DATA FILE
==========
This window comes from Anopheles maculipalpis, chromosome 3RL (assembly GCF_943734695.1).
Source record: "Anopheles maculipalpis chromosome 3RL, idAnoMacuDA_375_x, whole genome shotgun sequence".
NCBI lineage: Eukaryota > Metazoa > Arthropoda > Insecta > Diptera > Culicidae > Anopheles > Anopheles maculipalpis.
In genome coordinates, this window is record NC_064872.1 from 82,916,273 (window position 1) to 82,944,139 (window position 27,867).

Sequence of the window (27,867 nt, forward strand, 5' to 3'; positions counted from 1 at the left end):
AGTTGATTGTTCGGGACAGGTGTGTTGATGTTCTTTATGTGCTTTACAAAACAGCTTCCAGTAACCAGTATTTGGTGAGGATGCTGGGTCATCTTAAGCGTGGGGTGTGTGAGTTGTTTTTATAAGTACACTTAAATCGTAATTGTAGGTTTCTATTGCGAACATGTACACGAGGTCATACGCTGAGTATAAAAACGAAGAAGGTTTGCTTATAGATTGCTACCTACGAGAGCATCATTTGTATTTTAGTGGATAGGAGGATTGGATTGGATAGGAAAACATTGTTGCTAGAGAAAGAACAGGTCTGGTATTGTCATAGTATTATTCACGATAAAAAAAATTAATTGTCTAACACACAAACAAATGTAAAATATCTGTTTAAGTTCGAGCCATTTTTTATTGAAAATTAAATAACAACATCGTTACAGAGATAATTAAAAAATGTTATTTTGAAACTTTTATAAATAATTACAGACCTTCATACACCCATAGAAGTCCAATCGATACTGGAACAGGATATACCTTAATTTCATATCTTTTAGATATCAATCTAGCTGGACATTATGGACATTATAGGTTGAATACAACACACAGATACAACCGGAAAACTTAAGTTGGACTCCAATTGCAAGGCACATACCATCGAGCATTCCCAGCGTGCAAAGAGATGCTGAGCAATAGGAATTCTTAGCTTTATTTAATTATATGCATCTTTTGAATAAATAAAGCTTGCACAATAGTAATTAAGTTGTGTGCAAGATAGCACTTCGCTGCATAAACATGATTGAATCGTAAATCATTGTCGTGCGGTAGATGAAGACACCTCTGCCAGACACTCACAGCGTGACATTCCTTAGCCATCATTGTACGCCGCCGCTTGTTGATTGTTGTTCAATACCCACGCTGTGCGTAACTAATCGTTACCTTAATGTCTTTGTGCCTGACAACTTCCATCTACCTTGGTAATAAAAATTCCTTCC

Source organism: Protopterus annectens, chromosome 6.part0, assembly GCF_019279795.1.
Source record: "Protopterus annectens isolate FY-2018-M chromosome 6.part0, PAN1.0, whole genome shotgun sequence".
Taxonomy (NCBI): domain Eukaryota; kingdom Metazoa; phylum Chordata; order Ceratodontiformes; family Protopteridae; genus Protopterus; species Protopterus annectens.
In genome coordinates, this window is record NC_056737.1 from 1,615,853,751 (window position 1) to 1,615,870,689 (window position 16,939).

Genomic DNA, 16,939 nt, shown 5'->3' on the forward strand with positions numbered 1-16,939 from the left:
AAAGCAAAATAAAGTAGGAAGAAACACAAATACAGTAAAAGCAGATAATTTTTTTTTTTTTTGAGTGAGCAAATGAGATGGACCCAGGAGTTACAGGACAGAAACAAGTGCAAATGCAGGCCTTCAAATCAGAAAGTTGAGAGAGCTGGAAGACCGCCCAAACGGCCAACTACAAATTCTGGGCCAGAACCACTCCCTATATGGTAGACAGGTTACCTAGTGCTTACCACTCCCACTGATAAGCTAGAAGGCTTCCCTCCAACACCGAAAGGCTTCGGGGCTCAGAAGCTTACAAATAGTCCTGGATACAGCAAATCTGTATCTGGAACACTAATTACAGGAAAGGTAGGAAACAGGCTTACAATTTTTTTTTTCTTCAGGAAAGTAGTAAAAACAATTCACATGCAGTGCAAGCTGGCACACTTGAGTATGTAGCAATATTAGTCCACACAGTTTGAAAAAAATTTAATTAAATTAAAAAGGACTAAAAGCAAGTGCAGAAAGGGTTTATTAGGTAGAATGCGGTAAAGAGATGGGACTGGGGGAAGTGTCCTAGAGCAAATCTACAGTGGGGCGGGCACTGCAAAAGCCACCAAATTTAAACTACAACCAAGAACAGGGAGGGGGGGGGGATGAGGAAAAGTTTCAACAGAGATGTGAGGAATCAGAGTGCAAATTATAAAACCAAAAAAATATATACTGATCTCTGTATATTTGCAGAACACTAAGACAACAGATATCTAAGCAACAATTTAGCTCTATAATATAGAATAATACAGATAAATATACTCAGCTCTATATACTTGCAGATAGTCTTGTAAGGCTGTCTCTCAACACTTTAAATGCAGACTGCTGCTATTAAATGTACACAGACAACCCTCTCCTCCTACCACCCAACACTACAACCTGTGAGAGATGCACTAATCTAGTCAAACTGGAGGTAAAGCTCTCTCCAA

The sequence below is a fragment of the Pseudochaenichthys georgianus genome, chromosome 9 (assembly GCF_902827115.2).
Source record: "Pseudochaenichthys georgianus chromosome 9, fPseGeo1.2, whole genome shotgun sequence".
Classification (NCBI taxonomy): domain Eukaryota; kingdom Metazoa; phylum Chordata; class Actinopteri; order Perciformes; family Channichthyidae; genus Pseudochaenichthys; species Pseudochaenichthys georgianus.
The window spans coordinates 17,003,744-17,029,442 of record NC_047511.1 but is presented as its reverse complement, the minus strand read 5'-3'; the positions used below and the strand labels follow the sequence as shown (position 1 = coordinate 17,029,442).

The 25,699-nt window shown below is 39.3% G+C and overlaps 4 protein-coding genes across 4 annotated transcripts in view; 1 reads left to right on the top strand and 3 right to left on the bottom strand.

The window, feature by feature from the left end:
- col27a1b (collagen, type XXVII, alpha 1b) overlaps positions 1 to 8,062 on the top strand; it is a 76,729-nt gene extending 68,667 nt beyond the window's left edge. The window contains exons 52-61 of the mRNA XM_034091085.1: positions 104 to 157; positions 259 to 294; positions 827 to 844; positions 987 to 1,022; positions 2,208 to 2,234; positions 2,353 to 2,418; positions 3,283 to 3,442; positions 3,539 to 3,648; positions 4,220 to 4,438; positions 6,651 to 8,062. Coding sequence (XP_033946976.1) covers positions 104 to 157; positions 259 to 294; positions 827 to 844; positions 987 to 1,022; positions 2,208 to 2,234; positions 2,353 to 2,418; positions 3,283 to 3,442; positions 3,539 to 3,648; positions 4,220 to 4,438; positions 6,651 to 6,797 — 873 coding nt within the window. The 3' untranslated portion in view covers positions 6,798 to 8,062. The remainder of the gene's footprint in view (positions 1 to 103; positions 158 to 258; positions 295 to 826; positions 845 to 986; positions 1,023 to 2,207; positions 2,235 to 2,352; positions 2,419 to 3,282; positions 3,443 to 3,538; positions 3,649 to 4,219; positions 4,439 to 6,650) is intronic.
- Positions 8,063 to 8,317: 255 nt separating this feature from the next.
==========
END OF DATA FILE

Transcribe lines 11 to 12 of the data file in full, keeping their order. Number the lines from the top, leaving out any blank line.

Genomic DNA, 16,939 nt, shown 5'->3' on the forward strand with positions numbered 1-16,939 from the left:
AAAGCAAAATAAAGTAGGAAGAAACACAAATACAGTAAAAGCAGATAATTTTTTTTTTTTTTGAGTGAGCAAATGAGATGGACCCAGGAGTTACAGGACAGAAACAAGTGCAAATGCAGGCCTTCAAATCAGAAAGTTGAGAGAGCTGGAAGACCGCCCAAACGGCCAACTACAAATTCTGGGCCAGAACCACTCCCTATATGGTAGACAGGTTACCTAGTGCTTACCACTCCCACTGATAAGCTAGAAGGCTTCCCTCCAACACCGAAAGGCTTCGGGGCTCAGAAGCTTACAAATAGTCCTGGATACAGCAAATCTGTATCTGGAACACTAATTACAGGAAAGGTAGGAAACAGGCTTACAATTTTTTTTTTCTTCAGGAAAGTAGTAAAAACAATTCACATGCAGTGCAAGCTGGCACACTTGAGTATGTAGCAATATTAGTCCACACAGTTTGAAAAAAATTTAATTAAATTAAAAAGGACTAAAAGCAAGTGCAGAAAGGGTTTATTAGGTAGAATGCGGTAAAGAGATGGGACTGGGGGAAGTGTCCTAGAGCAAATCTACAGTGGGGCGGGCACTGCAAAAGCCACCAAATTTAAACTACAACCAAGAACAGGGAGGGGGGGGGGATGAGGAAAAGTTTCAACAGAGATGTGAGGAATCAGAGTGCAAATTATAAAACCAAAAAAATATATACTGATCTCTGTATATTTGCAGAACACTAAGACAACAGATATCTAAGCAACAATTTAGCTCTATAATATAGAATAATACAGATAAATATACTCAGCTCTATATACTTGCAGATAGTCTTGTAAGGCTGTCTCTCAACACTTTAAATGCAGACTGCTGCTATTAAATGTACACAGACAACCCTCTCCTCCTACCACCCAACACTACAACCTGTGAGAGATGCACTAATCTAGTCAAACTGGAGGTAAAGCTCTCTCCAA